Unconventional or unpopular opinions you have (re: animation)

JMTV Studios

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When making a remake or a reboot of an existing property, the previous source material should be a rough guide, not some holy text that cannot be changed or contradicted. I would rather a creator try to put a new spin on an old property rather than trying to slavishly reproduce something from the 80s for kids today.
I agree. Not gonna mention any names here, but in most cases, the people behind them either don't really get the source material at all or they want to do something different but corporate mandates get in the way.

Sure, there are some exceptions, but when the bad ones are bad, they're painfully embarrassing.

Now I have nothing against reboots as long you got right people to handle it, but I always prefer original ideas than reboots, to be honest.

If they want to reboot something, that's fine, but you have to either do something different (while paying respect to the original source material) rarther than playing it safe and pander to people's nostalgia or just leave the property alone.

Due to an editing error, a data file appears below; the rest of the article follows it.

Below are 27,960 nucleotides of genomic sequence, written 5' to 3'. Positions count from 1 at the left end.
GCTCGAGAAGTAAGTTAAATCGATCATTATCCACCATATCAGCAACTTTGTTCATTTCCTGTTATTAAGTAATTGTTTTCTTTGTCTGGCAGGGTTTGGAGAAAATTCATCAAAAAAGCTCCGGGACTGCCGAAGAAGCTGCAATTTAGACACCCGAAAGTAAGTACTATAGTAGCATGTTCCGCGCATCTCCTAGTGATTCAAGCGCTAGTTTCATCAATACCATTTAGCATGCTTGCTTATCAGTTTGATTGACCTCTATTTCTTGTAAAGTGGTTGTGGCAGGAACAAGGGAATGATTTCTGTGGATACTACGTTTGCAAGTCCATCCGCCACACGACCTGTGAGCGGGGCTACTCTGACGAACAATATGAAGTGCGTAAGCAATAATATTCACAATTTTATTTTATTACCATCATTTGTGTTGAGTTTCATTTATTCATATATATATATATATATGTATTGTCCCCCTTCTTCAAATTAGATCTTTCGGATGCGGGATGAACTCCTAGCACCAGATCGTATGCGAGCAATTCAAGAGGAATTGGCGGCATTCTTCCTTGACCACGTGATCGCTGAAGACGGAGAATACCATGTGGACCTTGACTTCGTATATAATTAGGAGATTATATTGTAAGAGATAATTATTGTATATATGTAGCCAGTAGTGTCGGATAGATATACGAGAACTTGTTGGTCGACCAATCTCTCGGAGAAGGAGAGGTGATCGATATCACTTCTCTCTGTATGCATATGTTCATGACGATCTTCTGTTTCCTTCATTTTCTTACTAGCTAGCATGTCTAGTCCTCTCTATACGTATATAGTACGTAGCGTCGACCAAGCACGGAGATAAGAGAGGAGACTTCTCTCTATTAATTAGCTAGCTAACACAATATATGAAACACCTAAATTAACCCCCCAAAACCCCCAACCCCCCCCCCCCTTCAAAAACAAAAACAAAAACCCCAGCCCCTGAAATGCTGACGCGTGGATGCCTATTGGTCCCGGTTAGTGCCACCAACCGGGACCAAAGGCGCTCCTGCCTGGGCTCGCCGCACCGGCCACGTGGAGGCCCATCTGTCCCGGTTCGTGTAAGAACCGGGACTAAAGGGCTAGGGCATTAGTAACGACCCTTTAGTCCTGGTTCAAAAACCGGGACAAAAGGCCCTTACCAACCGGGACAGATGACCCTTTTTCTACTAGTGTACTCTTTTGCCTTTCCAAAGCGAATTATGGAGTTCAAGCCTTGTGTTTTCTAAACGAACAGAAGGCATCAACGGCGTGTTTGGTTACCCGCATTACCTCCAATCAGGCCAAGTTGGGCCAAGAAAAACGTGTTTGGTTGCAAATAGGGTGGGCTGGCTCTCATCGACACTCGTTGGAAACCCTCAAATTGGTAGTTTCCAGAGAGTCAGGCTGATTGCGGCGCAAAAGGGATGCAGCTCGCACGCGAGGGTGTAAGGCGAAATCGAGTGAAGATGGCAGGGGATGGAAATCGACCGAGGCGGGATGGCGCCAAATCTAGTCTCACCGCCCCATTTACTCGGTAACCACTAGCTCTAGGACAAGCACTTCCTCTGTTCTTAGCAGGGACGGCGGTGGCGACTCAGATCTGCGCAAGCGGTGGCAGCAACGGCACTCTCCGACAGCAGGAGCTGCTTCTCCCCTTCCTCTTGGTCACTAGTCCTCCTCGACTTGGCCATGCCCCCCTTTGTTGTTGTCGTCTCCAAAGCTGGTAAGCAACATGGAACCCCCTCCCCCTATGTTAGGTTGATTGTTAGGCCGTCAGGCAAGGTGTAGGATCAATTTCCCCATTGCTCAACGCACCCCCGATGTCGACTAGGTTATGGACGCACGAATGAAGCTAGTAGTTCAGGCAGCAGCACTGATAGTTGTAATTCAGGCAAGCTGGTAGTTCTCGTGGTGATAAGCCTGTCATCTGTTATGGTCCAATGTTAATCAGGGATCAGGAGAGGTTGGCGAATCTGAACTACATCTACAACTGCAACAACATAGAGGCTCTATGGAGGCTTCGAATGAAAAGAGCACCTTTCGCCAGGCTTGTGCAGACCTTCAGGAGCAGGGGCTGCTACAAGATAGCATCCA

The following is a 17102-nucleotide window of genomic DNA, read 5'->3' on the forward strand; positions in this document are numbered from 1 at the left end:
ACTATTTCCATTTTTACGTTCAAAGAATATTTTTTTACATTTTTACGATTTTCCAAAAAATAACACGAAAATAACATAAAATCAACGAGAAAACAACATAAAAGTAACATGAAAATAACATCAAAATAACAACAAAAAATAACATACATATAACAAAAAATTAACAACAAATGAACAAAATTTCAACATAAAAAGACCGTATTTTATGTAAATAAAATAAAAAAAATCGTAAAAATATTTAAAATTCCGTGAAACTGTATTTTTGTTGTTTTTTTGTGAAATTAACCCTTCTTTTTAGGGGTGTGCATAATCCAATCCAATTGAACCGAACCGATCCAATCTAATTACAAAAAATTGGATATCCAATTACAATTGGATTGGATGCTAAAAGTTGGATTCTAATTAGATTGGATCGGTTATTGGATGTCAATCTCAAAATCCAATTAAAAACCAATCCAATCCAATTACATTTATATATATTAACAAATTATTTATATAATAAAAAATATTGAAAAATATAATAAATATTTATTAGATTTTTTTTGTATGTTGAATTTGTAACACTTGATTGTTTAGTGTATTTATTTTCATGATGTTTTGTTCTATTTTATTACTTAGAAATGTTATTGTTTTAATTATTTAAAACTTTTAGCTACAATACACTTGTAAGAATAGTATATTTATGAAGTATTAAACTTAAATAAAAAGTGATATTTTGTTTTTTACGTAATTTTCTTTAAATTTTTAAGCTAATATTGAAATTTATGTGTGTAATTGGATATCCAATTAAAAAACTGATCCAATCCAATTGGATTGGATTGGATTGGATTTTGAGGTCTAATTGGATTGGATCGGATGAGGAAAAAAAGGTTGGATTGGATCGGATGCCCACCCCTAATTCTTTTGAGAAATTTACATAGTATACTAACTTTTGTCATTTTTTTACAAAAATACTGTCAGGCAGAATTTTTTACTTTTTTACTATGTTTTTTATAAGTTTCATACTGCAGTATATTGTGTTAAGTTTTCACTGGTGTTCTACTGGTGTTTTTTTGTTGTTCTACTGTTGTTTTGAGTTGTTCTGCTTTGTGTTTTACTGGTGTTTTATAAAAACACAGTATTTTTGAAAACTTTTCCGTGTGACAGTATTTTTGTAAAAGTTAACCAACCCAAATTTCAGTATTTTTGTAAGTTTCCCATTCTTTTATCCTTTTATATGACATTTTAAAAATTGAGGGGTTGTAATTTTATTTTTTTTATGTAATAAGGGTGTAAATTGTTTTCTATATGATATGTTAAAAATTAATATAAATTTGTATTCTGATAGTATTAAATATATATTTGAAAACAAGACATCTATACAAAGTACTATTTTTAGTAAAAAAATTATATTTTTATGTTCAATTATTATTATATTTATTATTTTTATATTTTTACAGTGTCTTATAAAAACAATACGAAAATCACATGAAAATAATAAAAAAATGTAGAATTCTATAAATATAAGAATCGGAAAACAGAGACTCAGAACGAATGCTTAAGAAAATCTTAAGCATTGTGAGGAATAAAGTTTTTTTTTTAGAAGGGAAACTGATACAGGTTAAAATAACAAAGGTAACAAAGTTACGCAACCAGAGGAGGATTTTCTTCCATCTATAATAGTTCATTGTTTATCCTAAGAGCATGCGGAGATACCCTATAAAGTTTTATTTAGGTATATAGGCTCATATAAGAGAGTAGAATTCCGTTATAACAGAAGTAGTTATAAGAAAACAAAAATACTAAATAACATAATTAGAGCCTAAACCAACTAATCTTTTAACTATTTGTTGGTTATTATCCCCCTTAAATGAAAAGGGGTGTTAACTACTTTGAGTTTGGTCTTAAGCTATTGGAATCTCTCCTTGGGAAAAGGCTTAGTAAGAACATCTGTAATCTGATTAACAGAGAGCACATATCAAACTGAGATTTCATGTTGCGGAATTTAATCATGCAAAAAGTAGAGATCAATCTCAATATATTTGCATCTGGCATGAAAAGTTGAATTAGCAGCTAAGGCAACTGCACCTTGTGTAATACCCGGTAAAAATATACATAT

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Goldstar Neo

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When making a remake or a reboot of an existing property, the previous source material should be a rough guide, not some holy text that cannot be changed or contradicted. I would rather a creator try to put a new spin on an old property rather than trying to slavishly reproduce something from the 80s for kids today.
I agree with this. I don't see the point of making a "new" series based on X that's almost an exact copy of the previous series, note-for-note, beat-by-beat. If the original formula were working, why would you stop it in the first place?

Personally, the only reason why I would ever reboot something of mine would be if I thought that I could do it better. Sure, you'd want to capture a similar feel to the original property, but if you're just going to rehash the old formula with no changes made to it, what's the point? That's not a reboot nor is it a re-imagining; that's just a new season.
 

Zanneck